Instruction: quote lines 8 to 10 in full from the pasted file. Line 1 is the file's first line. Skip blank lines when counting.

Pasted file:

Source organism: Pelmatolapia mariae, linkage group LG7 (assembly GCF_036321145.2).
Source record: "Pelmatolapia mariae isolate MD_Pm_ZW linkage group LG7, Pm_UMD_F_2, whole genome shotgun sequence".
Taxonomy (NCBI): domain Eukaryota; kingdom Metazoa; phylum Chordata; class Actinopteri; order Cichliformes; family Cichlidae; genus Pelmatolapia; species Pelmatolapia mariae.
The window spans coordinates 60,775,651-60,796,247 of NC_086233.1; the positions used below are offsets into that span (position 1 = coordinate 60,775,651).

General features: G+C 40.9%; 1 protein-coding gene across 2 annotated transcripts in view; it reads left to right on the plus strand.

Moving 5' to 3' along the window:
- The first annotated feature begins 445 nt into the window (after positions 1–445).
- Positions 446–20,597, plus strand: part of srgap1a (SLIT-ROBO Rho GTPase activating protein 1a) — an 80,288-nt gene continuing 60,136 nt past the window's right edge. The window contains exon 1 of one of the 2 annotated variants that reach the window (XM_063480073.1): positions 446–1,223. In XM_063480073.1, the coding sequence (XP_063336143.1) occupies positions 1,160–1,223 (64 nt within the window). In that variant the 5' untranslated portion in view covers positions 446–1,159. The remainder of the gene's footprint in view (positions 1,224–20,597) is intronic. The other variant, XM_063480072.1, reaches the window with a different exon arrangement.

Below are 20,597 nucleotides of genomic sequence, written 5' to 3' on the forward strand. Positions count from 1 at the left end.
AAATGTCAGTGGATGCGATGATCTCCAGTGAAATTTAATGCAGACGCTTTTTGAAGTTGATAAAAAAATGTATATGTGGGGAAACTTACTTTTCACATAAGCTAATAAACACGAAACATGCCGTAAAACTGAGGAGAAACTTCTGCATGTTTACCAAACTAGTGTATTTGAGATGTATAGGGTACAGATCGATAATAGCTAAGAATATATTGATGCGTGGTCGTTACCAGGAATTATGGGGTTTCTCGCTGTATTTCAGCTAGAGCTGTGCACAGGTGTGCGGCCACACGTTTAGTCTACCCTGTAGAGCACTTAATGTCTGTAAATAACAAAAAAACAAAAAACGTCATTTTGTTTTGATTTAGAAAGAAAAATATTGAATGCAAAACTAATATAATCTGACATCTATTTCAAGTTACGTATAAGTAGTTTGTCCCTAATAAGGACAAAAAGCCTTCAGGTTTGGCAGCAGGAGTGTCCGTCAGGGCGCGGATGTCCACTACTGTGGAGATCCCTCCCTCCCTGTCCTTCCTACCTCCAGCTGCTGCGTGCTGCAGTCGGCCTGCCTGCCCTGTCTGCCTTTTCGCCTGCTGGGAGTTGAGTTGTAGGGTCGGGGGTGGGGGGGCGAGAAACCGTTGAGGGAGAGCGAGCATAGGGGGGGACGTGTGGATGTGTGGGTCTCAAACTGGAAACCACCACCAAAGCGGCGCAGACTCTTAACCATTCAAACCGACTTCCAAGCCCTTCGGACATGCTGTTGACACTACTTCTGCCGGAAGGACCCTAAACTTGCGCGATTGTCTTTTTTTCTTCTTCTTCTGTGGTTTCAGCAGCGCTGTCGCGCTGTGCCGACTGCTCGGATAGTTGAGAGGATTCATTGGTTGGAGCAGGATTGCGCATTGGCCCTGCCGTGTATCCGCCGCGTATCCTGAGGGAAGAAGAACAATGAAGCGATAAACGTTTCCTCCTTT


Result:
- Positions 446–20,597, plus strand: part of srgap1a (SLIT-ROBO Rho GTPase activating protein 1a) — an 80,288-nt gene continuing 60,136 nt past the window's right edge. The window contains exon 1 of one of the 2 annotated variants that reach the window (XM_063480073.1): positions 446–1,223. In XM_063480073.1, the coding sequence (XP_063336143.1) occupies positions 1,160–1,223 (64 nt within the window). In that variant the 5' untranslated portion in view covers positions 446–1,159. The remainder of the gene's footprint in view (positions 1,224–20,597) is intronic. The other variant, XM_063480072.1, reaches the window with a different exon arrangement.

Below are 20,597 nucleotides of genomic sequence, written 5' to 3' on the forward strand. Positions count from 1 at the left end.
AAATGTCAGTGGATGCGATGATCTCCAGTGAAATTTAATGCAGACGCTTTTTGAAGTTGATAAAAAAATGTATATGTGGGGAAACTTACTTTTCACATAAGCTAATAAACACGAAACATGCCGTAAAACTGAGGAGAAACTTCTGCATGTTTACCAAACTAGTGTATTTGAGATGTATAGGGTACAGATCGATAATAGCTAAGAATATATTGATGCGTGGTCGTTACCAGGAATTATGGGGTTTCTCGCTGTATTTCAGCTAGAGCTGTGCACAGGTGTGCGGCCACACGTTTAGTCTACCCTGTAGAGCACTTAATGTCTGTAAATAACAAAAAAACAAAAAACGTCATTTTGTTTTGATTTAGAAAGAAAAATATTGAATGCAAAACTAATATAATCTGACATCTATTTCAAGTTACGTATAAGTAGTTTGTCCCTAATAAGGACAAAAAGCCTTCAGGTTTGGCAGCAGGAGTGTCCGTCAGGGCGCGGATGTCCACTACTGTGGAGATCCCTCCCTCCCTGTCCTTCCTACCTCCAGCTGCTGCGTGCTGCAGTCGGCCTGCCTGCCCTGTCTGCCTTTTCGCCTGCTGGGAGTTGAGTTGTAGGGTCGGGGGTGGGGGGGCGAGAAACCGTTGAGGGAGAGCGAGCATAGGGGGGGACGTGTGGATGTGTGGGTCTCAAACTGGAAACCACCACCAAAGCGGCGCAGACTCTTAACCATTCAAACCGACTTCCAAGCCCTTCGGACATGCTGTTGACACTACTTCTGCCGGAAGGACCCTAAACTTGCGCGATTGTCTTTTTTTCTTCTTCTTCTGTGGTTTCAGCAGCGCTGTCGCGCTGTGCCGACTGCTCGGATAGTTGAGAGGATTCATTGGTTGGAGCAGGATTGCGCATTGGCCCTGCCGTGTATCCGCCGCGTATCCTGAGGGAAGAAGAACAATGAAGCGATAAACGTTTCCTCCTTT